Why Do I Still Get Cavities Even After Brushing My Teeth Twice A Day ?

Updated: Feb 15


Most of the people are trying to adapt to new and better habits like working out, eating healthier, self-reflecting and more while staying at home during the COVID-19 pandemic. However, a common question among plenty of patients that come to us is regarding their oral health, especifically, “Why Do I Still Get Cavities Even After Brushing My Teeth Twice A Day ?”.


While there is a different answer for this for each individual, there a few common principles about cavity formation which can help in addressing this concern:


1. How are cavities formed?

2. How do you remineralize your teeth?

3. What’s the best time of the day to brush your teeth?



How are cavities formed?

Minerals are the building blocks of our teeth. Everytime you drink or eat starchy and sugary foods, bacteria present in the plaque on your teeth begin the production of acid. This acid left unattended, eventually eats away at the enamel (protective layer on your teeth). When your mouth becomes more acidic as a result of the pH dropping below a critical value, your teeth starts losing those natural minerals present in the teeth.


It takes around 30-60 minutes after drinking or eating for the pH in your mouth to get back to normal. However, you’ll be required to start the process all over again, if you consume something else high in sugars or starch without giving your mouth enough time to recover after drinking or eating.


For instance, it is much better to drink a can of soda in 10 minutes rather than sipping it over the course of an hour, as by doing this, your mouth will only be exposed to this acidic beverage for 10 minutes over being exposed repeatedly for 60 minutes. It is better for your teeth to start the re-mineralizing process sooner rather than later.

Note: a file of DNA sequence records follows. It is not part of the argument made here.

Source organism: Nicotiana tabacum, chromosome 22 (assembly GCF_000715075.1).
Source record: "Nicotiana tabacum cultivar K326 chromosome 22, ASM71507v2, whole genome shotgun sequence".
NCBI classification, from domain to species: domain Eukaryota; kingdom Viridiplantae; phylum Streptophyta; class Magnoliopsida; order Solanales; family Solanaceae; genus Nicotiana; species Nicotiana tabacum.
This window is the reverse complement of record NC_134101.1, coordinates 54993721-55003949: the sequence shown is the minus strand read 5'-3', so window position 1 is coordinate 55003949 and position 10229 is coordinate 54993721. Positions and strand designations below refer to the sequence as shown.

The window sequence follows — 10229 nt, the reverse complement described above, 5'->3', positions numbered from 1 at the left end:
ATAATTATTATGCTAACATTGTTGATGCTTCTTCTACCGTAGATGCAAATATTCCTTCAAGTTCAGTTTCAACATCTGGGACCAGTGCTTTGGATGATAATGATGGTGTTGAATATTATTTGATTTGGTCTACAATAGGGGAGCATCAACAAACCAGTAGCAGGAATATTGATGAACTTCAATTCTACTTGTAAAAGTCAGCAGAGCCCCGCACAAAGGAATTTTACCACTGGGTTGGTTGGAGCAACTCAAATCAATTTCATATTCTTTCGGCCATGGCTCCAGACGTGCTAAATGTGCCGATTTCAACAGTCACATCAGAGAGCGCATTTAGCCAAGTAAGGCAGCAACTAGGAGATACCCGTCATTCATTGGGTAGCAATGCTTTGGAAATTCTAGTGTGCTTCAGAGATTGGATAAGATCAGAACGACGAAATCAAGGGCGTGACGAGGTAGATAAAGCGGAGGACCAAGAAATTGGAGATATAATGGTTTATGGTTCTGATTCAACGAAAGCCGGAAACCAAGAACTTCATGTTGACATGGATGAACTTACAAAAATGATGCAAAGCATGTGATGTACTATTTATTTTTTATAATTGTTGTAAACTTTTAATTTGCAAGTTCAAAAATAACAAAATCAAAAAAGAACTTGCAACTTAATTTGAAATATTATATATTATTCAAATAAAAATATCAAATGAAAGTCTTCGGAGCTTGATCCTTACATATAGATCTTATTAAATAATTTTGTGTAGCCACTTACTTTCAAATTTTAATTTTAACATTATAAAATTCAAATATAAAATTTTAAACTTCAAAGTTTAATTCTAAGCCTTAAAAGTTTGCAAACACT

How do you remineralize your teeth?

Saliva is our friend! Saliva plays a huge role in keeping our teeth protected. It helps by flushing out the harmful particles and acts as a natural buffer. Our saliva consists of the same minerals that are found in our teeth, so after eating, saliva helps add phosphate and calcium back to the teeth.


However, every so often that may not be enough, and that’s where fluoride comes in. By drinking tap water with fluoride or using a toothpaste containing fluoride, these properties help protect your teeth by embedding themselves in your saliva.


As a result, whenever your teeth are recovering from acid and sugar in the cookies you ate or juice you drank, your teeth can use these fluoride minerals present in your saliva to create a more decay-resistant and stronger enamel.



What’s the best time of the day to brush your teeth?

It is a known fact that brushing our teeth twice a day is important. But what exactly is the best time to brush?


While you’re asleep, without your knowledge plaque-causing bacteria are multiplying in your mouth. To remove this, brushing your teeth first thing in the morning before consuming anything else can be helpful. This habit of brushing your teeth in the morning can help in introducing fluoride into your mouth before consuming your first meal of the day. You can also cleanse your mouth of bacteria which may have multiplied overnight, which limits the number of particles turning to acid from your breakfast!


If you’re among those groups of people who prefer brushing their teeth after a meal, make sure to wait for at least 30 minutes before you brush. As brushing immediately after finishing a meal can remove those helpful minerals in your saliva. If you need a rinse after eating , chewing sugarless gum or drinking water can help increase the saliva flow for it to do its job in keeping your teeth healthy.


Apart from all this, make sure to brush your teeth thoroughly before heading to bed, this will prevent prolonged acid exposure while sleeping. Simply put, it’s very important to brush your teeth twice a day to help remove harmful particles and bacteria from your mouth. However, you can make the most of this routine by making it the first thing when you wake up, and also the last thing before you go to sleep.


If you have questions regarding your oral health routine especially during these unprecedented and stressful times, you can request an appointment at 1 Health, or call our dental experts to help you solve any query you may have regarding your oral health.




0 comments